Every tradition that we hold dear was once a new idea that someone proposed, tried and found valuable, often inspired by a previous tradition that had been outgrown.  Continuing tradition simply because it is a tradition works against reason.  The responsibility of people in power is to continually eliminate useless traditions and introduce valuable ones. 

There are plenty of traditions in every workplace that once served a useful purpose, fulfilled a particular need, solved a problem along the way, but have since slipped into tradition.  Custom and practice through to observed obsolescence.

The tie serves no actual purpose.  Just once upon a time someone’s definition of smartness.  A tradition that was once found valuable.

There are some companies that probably still require the wearing of a tie, a rule hard wired into the dress code.  There are even companies that have disputed it all the way to the employment tribunal.  I have an intense dislike of dress policies.  If someone gets to the age that they can legally work and earn money and pay tax but doesn’t know how to dress themselves appropriately, then we have a big problem that cannot be solved by yet another HR policy.

As often happens, the frequency illusion served me another example of tie disapproval via social media.  In my timeline came Richard Branson, cutting off ties.  I hadn’t come across it before, but he is known for his active dislike of ties and even uses the hashtag #nomoreties.  He thinks that ties encourage conformity and restrict new ideas.

My tie pondering took me to further thoughts.  What other traditions surround us at work that we don’t even question?  That are so embedded in our consciousness that the automatic neural pathways take over and run the routine?  Traditions that we could simply do without and nothing bad would happen or no one would even notice?  It says something about humans beings, that we hold so tightly onto traditions when their purpose is not only outdated, but their origins unknown, and their value unarticulated.

Someone once asked me on a development programme ‘how routine orientated are you?’  My answer?  Very.  For we are creatures of organisational habit.  Unless we actively seek to eliminate useless stuff, and invent something more valuable instead.


The curse of the early adopter

First they ignore you, then they ridicule you, then they fight you and then you win’.  Gandhi.

I love this quote.  I have it on the wall above my desk.  It reminds me that sometimes you have to stand up for what you believe in, even if you are the lone voice.  And during my career in HR, this is a place I have often found myself.  Many years ago, I fought so hard for a disabled employee that I felt the company were discriminating against that I nearly lost my own job, and my relationship with a senior manager never recovered.  I left soon after.  Being a lone voice, being an early adopter, can be a lonely, difficult place.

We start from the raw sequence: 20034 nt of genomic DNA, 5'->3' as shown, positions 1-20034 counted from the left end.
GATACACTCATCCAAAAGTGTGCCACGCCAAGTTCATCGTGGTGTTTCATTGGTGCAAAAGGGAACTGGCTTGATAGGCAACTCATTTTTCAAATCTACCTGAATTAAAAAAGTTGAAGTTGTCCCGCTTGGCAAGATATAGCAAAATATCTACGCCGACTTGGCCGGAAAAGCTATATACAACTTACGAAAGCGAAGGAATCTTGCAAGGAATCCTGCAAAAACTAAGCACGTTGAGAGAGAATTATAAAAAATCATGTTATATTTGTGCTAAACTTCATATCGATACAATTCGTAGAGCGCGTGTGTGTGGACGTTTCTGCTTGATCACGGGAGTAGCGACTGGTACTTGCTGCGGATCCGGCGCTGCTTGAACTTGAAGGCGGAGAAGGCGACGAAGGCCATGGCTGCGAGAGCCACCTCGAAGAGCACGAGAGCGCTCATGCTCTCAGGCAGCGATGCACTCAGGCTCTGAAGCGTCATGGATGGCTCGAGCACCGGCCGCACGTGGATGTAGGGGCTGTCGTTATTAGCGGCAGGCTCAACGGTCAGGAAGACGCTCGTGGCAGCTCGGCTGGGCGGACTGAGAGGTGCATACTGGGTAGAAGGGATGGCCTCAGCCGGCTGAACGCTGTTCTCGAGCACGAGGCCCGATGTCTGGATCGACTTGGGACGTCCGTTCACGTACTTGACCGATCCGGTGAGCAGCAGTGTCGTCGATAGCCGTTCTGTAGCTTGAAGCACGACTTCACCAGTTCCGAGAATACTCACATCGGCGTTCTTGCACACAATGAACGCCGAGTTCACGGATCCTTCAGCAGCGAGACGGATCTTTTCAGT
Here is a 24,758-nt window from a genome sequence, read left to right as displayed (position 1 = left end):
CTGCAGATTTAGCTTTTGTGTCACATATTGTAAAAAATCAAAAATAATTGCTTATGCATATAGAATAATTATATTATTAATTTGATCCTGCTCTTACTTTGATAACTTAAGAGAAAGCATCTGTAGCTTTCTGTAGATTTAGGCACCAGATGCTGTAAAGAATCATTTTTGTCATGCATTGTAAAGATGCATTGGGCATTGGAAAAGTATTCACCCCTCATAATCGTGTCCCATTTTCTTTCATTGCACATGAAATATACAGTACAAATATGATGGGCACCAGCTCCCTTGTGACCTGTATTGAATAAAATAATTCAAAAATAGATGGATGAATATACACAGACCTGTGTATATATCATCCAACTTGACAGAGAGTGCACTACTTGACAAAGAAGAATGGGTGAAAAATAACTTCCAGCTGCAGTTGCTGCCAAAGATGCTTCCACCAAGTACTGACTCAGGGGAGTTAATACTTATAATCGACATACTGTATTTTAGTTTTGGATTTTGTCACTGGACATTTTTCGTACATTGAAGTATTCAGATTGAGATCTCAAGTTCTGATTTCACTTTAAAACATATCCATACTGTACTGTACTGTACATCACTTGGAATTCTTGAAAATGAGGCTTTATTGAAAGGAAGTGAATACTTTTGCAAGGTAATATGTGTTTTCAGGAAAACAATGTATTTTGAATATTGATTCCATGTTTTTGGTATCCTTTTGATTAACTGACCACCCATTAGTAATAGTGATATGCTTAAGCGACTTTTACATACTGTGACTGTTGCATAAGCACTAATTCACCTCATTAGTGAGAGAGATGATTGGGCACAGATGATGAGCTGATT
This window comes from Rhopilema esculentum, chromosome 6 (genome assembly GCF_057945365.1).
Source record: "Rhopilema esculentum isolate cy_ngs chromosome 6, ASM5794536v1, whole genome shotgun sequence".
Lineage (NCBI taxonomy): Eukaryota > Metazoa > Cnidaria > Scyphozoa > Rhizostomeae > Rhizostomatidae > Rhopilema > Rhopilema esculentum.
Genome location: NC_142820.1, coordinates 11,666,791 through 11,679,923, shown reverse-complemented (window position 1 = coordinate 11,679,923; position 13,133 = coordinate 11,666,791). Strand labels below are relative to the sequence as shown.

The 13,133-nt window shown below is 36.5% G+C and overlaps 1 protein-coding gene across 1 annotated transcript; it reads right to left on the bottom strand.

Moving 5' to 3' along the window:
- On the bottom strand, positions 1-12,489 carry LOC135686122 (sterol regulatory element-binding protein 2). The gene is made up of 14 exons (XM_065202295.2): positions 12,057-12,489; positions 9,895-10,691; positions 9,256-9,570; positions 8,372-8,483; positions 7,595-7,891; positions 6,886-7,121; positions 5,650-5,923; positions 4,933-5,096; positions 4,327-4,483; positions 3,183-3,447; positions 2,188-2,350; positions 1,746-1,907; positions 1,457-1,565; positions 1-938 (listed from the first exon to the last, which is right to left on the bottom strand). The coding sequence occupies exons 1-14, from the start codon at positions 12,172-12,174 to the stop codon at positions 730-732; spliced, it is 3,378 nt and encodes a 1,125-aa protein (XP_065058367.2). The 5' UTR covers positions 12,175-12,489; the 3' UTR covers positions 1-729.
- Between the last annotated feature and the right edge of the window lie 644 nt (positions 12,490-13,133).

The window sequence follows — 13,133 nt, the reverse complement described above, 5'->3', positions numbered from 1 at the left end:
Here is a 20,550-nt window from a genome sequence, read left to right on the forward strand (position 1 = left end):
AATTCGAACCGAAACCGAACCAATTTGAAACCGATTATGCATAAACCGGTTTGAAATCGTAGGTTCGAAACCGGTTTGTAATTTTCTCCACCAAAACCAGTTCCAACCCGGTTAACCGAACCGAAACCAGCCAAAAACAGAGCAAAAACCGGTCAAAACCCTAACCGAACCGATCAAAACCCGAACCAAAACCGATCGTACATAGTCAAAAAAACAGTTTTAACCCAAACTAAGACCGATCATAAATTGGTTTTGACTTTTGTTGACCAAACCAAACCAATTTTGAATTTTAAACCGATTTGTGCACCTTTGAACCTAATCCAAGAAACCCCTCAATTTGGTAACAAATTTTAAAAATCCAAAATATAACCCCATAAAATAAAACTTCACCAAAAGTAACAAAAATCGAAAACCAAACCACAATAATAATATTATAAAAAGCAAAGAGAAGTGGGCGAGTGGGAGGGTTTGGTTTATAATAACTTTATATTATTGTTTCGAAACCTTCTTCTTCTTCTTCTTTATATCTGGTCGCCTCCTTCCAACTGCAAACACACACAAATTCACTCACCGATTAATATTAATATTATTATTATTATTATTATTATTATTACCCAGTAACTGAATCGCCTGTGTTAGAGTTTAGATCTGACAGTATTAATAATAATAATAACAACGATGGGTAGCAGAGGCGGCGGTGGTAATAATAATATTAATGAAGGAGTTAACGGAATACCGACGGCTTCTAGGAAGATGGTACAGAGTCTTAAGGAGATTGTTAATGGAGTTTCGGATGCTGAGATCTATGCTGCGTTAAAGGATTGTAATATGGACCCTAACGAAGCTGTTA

I am guessing you are familiar with Roger’s Innovation Adoption Curve.  The rate at which new innovations and ideas spread throughout cultures.

Innovators and early adopters.  These are the folk, or organisations, who get to new stuff fast.  They are right at the beginning of the adoption curve. First to the new thinking, the new piece of tech.  Quick to try something out, spot some potential, shout about this new stuff and adopt it into their everyday.  There is other terminology we can use for these people.  Disrupters.  Boat rockers.  Game changers.

But there’s the thing.  Boat rockers are not always popular.

However you phrase it, however sound your argument for something new or different, especially within organisations, for some people it is always going to sound more like this:

  • What you did in the past wasn’t very good
  • What you are doing now isn’t either
  • Abandon everything and do this instead
  • It’s all crap here, isn’t it?

For some there are other reactions, and many different underlying reasons.  Fear of change. A lack of understanding and a lack of desire to understand better.  Protecting vested interests.  Sometimes, those on the receiving end of the early adopter are just not ready or prepared for the message, the change required.  Sometimes, it is arrogance – think of the HMV response to digital, downloadable music. And the early adopter can be the one that takes the blame, or gets laughed out the door.

There is a an often quoted phase, attributed to a variety of different folks, that goes something like this:   If you do what you have always done, you will get what you have always got. The problem is that it isn’t really true.  Not in many cases, not any more.  Because for many organisations, doing what you have always done is the road to obsolescence.